It's been a banner year for stocks already. In fact, if we could just shut this whole thing down for the next 10 months, we'd be looking at double-digits returns on the S&P 500 for 2019.
No complaints with that kind of annual performance.
Alas, it doesn't work that way, and, needless to say, there are plenty of things that could go sideways before the bell rings in 2020. One of the risks could come from a familiar source: leveraged loans.
In our call of the day, Satyajit Das, a former banker who was once hailed as one of the world's 50 most influential financial figures, says we could be facing a bomb similar to the one that exploded in the market a decade a year ago.
"Financial markets have short memories," Das wrote in an opinion piece for Bloomberg over the weekend. "Of late, they've convinced themselves that collateralized loan obligations (CLOs) are much safer instruments than the collateralized debt obligations, or CDOs, on which they're based and which helped precipitate the 2008 crisis. They're wrong - and dangerously so."
CLOs are similar to CDOs, in that each pools multiple loans to create synthetic, bond-like investments. It's wonky stuff, but, basically, CLOs are set up to be a safer way to increase the leverage on a portfolio of debt. Instead of mortgages, subprime and otherwise, in CDOs, CLOs repackage corporate loans, and consumer credit, such as car loans.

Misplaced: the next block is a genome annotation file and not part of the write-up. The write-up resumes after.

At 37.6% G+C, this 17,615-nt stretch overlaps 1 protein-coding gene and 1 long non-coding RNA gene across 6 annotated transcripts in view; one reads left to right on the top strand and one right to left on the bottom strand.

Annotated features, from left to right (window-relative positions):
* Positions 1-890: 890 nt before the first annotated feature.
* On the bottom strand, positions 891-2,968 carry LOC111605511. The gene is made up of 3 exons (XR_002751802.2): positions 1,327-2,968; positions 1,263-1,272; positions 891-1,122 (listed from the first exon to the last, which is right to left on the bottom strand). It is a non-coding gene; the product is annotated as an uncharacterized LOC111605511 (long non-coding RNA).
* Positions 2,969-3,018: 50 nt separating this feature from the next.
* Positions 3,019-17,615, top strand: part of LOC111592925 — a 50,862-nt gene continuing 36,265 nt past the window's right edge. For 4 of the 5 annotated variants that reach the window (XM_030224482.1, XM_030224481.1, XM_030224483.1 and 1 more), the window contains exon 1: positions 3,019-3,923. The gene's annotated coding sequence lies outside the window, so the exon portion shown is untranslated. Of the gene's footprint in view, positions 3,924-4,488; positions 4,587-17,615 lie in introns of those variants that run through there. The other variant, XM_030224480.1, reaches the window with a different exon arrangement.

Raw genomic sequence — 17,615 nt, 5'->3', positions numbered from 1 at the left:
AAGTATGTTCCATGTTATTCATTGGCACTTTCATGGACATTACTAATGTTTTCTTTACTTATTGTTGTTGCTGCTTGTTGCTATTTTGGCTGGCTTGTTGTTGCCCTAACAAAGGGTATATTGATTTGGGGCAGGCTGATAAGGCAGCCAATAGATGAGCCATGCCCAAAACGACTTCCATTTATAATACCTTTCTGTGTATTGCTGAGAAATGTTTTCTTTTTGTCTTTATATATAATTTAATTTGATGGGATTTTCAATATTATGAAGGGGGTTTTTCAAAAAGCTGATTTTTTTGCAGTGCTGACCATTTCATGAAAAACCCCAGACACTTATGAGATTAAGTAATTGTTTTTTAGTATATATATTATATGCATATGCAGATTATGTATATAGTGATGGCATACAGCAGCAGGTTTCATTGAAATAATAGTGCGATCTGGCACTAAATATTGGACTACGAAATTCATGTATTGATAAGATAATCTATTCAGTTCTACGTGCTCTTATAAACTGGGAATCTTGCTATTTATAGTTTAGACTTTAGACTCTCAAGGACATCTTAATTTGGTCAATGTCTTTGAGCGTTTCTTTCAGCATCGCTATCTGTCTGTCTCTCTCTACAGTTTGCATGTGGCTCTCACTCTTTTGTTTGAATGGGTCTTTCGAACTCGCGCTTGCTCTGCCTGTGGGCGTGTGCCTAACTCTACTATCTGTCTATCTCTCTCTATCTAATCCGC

"Nevertheless, many risks remain," Das warned. "How safe or not CLOs are is contingent on several factors: the credit quality of the underlying loans - as judged by the risk of default and the extent of loss if there is a default - as well as the correlation between default and losses within the portfolio."
There's currently $700 billion in outstanding CLOs around the world right now, with annual new issues of more than $100 billion, similar to what we saw in the infamous subprime CDOs in 2008.
Das said many aspects of the risks aren't fully understood. For instance, the credit quality of loans packaged in most CLOs is below investment grade and the borrowers are highly leveraged, which increase the risk of higher losses.
"Investors assume that the portfolios are safer because they're diversified," he wrote. "Yet, relative to mortgages, corporate-loan portfolios typically are made up of fewer and larger loans, which increases concentration risk. Leveraged loans are highly sensitive to economic conditions and defaults may be correlated, with many loans experiencing problems simultaneously."
As we've seen before, the nasty unwind can spiral out of control at warp speed in the face of a downturn.
"The risk is that CLOs will create adverse feedback loops," Das said. "Falling prices, rising spreads and tightening credit availability will cause credit markets to seize up. Tighter credit will feed into the real economy, setting off losses, selling and price declines." That's when the fear contagion kicks in, he continued, as the financial position of banks is questioned and depositors refuse to fund banks.
"There are too many parallels to 2008 for comfort. Investors, many with uncertain expertise and weak holding power, have increased their exposure in the search for higher returns," Das warned in his op-ed. "Built into this speculative episode, like its predecessors, is a euphoric flight from reality and a blindness to risks that continue to rise."
Looks like that "blindness to risks" is about to spill over into Monday's session, as stocks are setting up for a nice start to the week.